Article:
stories, lessons, and a lot of nonsense

it’s up to you

There’s probably something you don’t know about me, and you probably can’t tell from looking. I’ve met with a personal trainer a few times. Surprised? You should be. Three different trainers from three different gyms. They all gave me advice on workouts I should be doing, foods I should be eating, and foods I should not be eating. I tried to follow their advice for probably a week, but I grew bored of being disciplined, and I missed my more lazy approach to things, so I went back to my old habits. I continued going to the gym, aimlessly doing this exercise or that one, not really following the prescribed plan, and ate whatever I wanted. Do you know how radically my life changed? It didn’t. I wish I could tell you that it’s the personal trainers’ fault. They didn’t teach me what I needed to know, which is obvious, because my life didn’t change. Right? We know that’s not true.

That’s how we treat church, though. If we’re not growing, who do we immediately point the finger at? The church we attend, maybe the pastors for what they’re preaching. I’ve been in ministry a long time now, so I’ve had the benefit of having this conversation with many people over the years. “We’re thinking about switching churches. We’re just not growing.” I always ask the same question in response. “How much time are you spending time with God during the week?” The answer is always about the same. “Well, not as much as I should,” or, “It’s been a while,” etc. You get the idea. I know this will be the answer, too, because it’s impossible to to not grow in your Christian walk if you are spending time with God. It’s impossible to grow in your Christian walk by just going to church, being inspired, and doing nothing with it. Your Christian walk – your spiritual growth – is yours to pursue and maintain. It’s not up to the church or the pastors. The best we can do is lead you to water. It’s up to you to drink.

Peter concludes 2 Peter in verses 17 and 18 with this: “I am warning you ahead of time, dear friends. Be on guard so that you will not be carried away by the errors of these wicked people and lose your own secure footing. Rather, you must grow in the grace and knowledge of our Lord and Savior Jesus Christ. All glory to him, both now and forever! Amen.”

There’s a contrast. You can get carried away, you can be deceived, you can be stunted as a Christian. Or, you can grow in grace and the knowledge of our Lord and Savior Jesus Christ. It’s up to you. It’s your choice which you will be. He doesn’t “be grown in grace and the knowledge…” He’s not pinning that responsibility on anyone else – not your parents, not your pastors, not your small groups leaders, not your family, and not your friends. He’s not commanding you to be grown by someone else. He’s commanding you to take responsibility for your own growth, for you own spiritual walk. You grow in grace and in the knowledge of Jesus. You do it. At KCC, we hope to help and inspire as much as we can, but we can’t grow you. It’s up to you.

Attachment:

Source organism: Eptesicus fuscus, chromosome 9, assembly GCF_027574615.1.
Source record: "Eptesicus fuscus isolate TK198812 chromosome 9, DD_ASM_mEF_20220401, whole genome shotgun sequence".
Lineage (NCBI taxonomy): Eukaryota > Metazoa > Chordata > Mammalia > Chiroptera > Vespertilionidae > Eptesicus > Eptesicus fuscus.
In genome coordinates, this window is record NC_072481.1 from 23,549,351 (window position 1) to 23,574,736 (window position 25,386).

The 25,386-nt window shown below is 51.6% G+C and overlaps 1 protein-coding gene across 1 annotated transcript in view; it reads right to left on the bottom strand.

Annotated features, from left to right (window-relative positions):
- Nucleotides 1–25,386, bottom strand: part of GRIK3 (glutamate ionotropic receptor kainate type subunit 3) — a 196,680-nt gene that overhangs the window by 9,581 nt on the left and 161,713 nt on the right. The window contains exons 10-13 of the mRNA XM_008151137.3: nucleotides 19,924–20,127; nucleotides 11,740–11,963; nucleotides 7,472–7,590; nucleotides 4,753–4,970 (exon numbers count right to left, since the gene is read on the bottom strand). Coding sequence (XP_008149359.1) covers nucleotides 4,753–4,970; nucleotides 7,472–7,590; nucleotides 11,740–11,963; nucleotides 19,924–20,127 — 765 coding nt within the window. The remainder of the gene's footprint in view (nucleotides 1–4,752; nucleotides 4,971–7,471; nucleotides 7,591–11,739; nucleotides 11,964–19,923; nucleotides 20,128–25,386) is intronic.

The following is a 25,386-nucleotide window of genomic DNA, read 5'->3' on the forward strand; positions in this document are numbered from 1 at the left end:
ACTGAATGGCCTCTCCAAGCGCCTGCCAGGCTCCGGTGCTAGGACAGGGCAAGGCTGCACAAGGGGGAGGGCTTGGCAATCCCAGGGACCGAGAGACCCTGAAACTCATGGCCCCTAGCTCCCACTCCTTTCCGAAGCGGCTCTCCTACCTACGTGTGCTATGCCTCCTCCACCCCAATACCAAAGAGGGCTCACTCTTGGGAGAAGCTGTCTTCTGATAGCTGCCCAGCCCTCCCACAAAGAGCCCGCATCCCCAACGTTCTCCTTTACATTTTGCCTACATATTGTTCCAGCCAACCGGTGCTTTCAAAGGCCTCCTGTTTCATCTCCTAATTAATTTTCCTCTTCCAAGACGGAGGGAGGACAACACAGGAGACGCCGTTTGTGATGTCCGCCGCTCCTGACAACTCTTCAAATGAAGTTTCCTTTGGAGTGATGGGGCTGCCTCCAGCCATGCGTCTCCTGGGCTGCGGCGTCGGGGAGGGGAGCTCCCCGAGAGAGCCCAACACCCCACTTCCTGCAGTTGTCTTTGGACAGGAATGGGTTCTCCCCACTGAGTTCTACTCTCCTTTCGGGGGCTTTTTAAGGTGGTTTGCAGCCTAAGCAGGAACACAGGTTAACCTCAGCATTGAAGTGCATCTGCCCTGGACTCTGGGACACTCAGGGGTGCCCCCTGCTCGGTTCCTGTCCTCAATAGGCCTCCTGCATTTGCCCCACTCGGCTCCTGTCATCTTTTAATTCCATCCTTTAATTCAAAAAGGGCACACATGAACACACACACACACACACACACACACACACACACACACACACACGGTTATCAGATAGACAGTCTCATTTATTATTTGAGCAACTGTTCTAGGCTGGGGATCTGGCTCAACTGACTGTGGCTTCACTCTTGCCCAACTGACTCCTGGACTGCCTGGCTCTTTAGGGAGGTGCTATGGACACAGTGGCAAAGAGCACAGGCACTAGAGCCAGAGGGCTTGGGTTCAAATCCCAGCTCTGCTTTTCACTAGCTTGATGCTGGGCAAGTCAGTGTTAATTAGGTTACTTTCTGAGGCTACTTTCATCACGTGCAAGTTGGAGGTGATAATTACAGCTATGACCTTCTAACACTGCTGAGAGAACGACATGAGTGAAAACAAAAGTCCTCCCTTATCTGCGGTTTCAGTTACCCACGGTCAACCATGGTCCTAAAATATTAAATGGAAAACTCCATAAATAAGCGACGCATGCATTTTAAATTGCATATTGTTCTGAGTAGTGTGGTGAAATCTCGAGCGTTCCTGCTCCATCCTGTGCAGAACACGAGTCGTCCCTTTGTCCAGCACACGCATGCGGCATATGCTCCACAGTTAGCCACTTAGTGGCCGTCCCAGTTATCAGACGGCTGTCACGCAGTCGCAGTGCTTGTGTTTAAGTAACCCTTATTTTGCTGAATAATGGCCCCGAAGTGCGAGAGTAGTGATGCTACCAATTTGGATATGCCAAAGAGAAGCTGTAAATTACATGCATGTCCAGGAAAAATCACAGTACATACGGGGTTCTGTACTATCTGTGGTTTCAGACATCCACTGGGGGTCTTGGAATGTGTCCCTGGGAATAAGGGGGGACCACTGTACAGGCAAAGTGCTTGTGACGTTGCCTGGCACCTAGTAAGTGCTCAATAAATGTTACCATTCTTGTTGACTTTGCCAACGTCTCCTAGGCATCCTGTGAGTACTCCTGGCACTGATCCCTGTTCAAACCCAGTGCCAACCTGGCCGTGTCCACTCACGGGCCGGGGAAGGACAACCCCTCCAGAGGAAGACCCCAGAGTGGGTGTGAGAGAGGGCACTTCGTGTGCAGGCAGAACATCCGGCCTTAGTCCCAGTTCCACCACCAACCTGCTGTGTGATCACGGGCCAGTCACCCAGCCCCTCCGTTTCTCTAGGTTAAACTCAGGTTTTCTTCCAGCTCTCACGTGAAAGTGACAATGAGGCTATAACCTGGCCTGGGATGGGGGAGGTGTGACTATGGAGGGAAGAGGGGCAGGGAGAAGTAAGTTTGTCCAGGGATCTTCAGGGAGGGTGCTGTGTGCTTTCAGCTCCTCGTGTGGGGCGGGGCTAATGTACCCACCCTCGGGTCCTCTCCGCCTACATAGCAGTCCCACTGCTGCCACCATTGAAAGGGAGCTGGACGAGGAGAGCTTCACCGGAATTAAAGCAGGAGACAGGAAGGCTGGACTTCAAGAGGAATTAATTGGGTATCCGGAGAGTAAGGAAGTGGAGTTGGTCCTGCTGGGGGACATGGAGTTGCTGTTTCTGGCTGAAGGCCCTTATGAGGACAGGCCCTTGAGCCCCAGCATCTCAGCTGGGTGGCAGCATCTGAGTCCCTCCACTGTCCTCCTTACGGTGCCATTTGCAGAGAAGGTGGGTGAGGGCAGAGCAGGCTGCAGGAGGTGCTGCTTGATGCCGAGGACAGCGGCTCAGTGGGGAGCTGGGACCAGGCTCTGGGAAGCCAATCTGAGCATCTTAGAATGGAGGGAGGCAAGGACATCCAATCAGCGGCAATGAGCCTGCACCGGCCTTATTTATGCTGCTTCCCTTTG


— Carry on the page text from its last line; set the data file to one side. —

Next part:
make a list

One of the many benefits of being a pastor’s kid is that you get to hear the message before most people, sometimes multiple times. How lucky are my kids? I often run through my message Saturday night and Sunday morning before church, just to make sure I’m familiar. Jakob asked if he could listen to me Sunday morning, and of course I let him. About halfway through, he got up and left. I heard him open the printer. I assumed he was getting a piece of paper to draw on, because he had gotten bored. I didn’t mind. I kept on going.

When I finished, he said, “that was good, Dad. I really liked it!” I laughed and said, “Well, you must not have liked it too much, since you left.” As I walked out of my office, I found him right outside using the cabinet between mine and Pastor Dave’s office. He was writing something. He said, “I wasn’t bored. I liked when you said we should have a prayer list, so I started making one before I forgot.”  Here is his list:

I was happy, and not just because I made it onto the prayer list. I was happy that he listened to what I was saying and immediately applied it. I’m happy that he wants to be in prayer, recognizes even at his age that he struggles to pray, and decided to do something about it. The things on his list are important enough to him that he wants to remember to regularly pray for them. He doesn’t want to forget. It’s easy to forget, even things we care about. That’s why I suggest making a list. Write down things to praise God for, things to pray for for others, and things to pray for for yourself. When you have that dedicated prayer time, pull out your list and pray over those items. And then keep going to God and asking Him, in faith, to provide. Don’t give up on praying for people or yourself.